WASHINGTON, D.C. – Today, Senator Thom Tillis (R-NC) joined Senators John Cornyn (R-TX) and Ted Cruz (R-TX) to introduce the Back the Blue Act, a bill that would increase penalties against violent criminals who intentionally target law enforcement officers, provide new tools to help law enforcement protect themselves, and open up grant funding to strengthen relationships between law enforcement and their communities.
“The tragedy in Dallas demonstrated why wearing the blue uniform is one of the toughest and most dangerous jobs in America, and why so many of our law enforcement officers go to work every day not knowing whether they’ll return home safely to their families,” Senator Tillis said. “Our law enforcement officers risk their lives to protect ours, and the Back the Blue Act will enact new laws that offer them much-needed support and will make criminals think twice before targeting them. Additionally, the Back the Blue Act takes a critically important step toward building and strengthening relationships between law enforcement and the communities in which they serve.”
“Law enforcement officers selflessly put their lives on the line every day to protect our communities, and in return they deserve our unparalleled support for the irreplaceable role they serve,” Senator Cornyn said. “The Back the Blue Act sends a clear message that our criminal justice system simply will not tolerate those who viciously and deliberately target our law enforcement. As our country continues to grieve following last week’s tragedy in Dallas, we must come together in support of those who risk everything to keep us safe.”
“The sacrifice and bravery of law enforcement officers in the face of danger are part of the basic fabric that keeps our society together,” Senator Cruz said. “This bill better protects our nation’s finest by providing stronger tools for the prosecution of those who would harm law enforcement. We must stand in solidarity with our police officers, firefighters, first responders, and federal officers who selflessly run into harm’s way to protect our families and our communities. This should not be a partisan issue. This should be an issue that brings us together, united as Americans. I’m proud to stand with the men and women of American law enforcement and urge all of my Senate colleagues to do the same.”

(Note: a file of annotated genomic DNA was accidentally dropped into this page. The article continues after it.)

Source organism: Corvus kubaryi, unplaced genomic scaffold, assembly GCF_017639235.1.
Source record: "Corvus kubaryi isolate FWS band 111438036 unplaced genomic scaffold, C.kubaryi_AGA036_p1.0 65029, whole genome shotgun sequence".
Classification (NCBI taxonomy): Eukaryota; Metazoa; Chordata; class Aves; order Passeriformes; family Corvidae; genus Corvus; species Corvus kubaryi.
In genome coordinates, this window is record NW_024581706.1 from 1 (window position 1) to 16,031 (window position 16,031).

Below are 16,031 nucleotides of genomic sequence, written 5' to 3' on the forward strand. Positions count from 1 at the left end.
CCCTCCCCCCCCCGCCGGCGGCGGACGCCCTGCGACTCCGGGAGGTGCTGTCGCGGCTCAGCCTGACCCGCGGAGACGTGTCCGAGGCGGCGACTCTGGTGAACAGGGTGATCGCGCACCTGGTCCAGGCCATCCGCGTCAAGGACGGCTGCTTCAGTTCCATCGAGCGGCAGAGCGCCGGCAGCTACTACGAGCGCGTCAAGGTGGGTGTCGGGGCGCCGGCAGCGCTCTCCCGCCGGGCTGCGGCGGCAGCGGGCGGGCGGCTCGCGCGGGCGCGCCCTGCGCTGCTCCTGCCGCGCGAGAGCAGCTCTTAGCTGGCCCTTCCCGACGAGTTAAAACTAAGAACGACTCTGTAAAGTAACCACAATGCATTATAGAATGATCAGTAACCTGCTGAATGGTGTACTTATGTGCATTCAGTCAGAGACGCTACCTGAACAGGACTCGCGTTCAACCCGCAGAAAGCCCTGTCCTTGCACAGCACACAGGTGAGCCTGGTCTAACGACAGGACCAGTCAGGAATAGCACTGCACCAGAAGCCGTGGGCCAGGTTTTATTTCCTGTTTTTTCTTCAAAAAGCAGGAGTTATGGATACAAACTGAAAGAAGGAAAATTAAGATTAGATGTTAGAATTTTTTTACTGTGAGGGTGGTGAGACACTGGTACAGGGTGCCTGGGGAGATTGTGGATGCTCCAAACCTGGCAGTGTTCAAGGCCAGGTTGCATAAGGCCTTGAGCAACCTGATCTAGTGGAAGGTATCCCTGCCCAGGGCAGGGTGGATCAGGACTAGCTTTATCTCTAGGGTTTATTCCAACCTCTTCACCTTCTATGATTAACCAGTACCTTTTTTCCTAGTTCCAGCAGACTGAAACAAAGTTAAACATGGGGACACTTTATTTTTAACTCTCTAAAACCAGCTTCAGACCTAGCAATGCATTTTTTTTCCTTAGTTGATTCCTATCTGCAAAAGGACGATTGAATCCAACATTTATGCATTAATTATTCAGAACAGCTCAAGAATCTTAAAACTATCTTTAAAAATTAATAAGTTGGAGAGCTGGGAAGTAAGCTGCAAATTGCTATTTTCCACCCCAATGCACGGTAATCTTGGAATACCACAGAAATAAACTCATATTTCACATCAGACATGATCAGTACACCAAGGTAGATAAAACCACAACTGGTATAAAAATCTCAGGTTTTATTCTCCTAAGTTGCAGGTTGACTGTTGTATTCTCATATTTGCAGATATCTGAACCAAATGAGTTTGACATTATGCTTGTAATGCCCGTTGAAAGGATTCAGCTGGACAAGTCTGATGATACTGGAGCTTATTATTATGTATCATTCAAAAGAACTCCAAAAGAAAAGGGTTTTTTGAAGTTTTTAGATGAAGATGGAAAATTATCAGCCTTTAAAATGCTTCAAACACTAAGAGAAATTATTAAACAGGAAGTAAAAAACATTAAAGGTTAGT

Background on the Back the Blue Act
Creates New Criminal Provisions to Protect Law Enforcement Officers
- Creates a new federal crime for killing, attempting to kill, or conspiring to kill a federal judge, federal law enforcement officer, or federally-funded public safety officer. The offender would be subject to the death penalty and a mandatory minimum sentence of 30 years for murder and a minimum sentence of 10 years for attempted murder.
- Creates a new federal crime for assaulting a federally-funded law enforcement officer, with escalating penalties including mandatory minimums, based on the extent of any injury and the use of a dangerous weapon.
- Creates a new federal crime for interstate flight to avoid prosecution for killing, attempting to kill, or conspiring to kill a federal judge, federal law enforcement officer, or federally-funded public safety officer. The offender would be subject to a mandatory minimum sentence of 10 years.
Creates a Specific Aggravating Factor for Federal Death Penalty Prosecutions
- Clarifies that the murder or attempted murder of a law enforcement officer or first responder is a statutory aggravating factor for purposes of the federal death penalty.
Opens Up Grant Funding to Help Strengthen Relationships Between Law Enforcement and Their Communities
- Expands opportunities to use grant funding to promote trust and improve relations between law enforcement and the communities they serve.
Expands Self-Defense and Second Amendment Rights for Law Enforcement Officers
- Allows law enforcement officers, subject to limited regulation, to carry firearms into federal facilities and other jurisdictions where such possession is otherwise prohibited.
Limits Federal Habeas Relief for Murders of Law Enforcement Officers
- Imposes time and substantive limits on federal courts’ review of challenges to state-court convictions for crimes involving the murder of a public safety officer when the officer was performing official duties. These changes are consistent with the fast-track procedures created in 1996, which are applied to federal death penalty cases.
Limits Recovery of Certain Civil Damages and Fees for Individuals Engaged in Felonies
- Limits the type of civil damages and attorney’s fees recoverable by a criminal as a result of purported injuries incurred during the commission of a felony or crime of violence.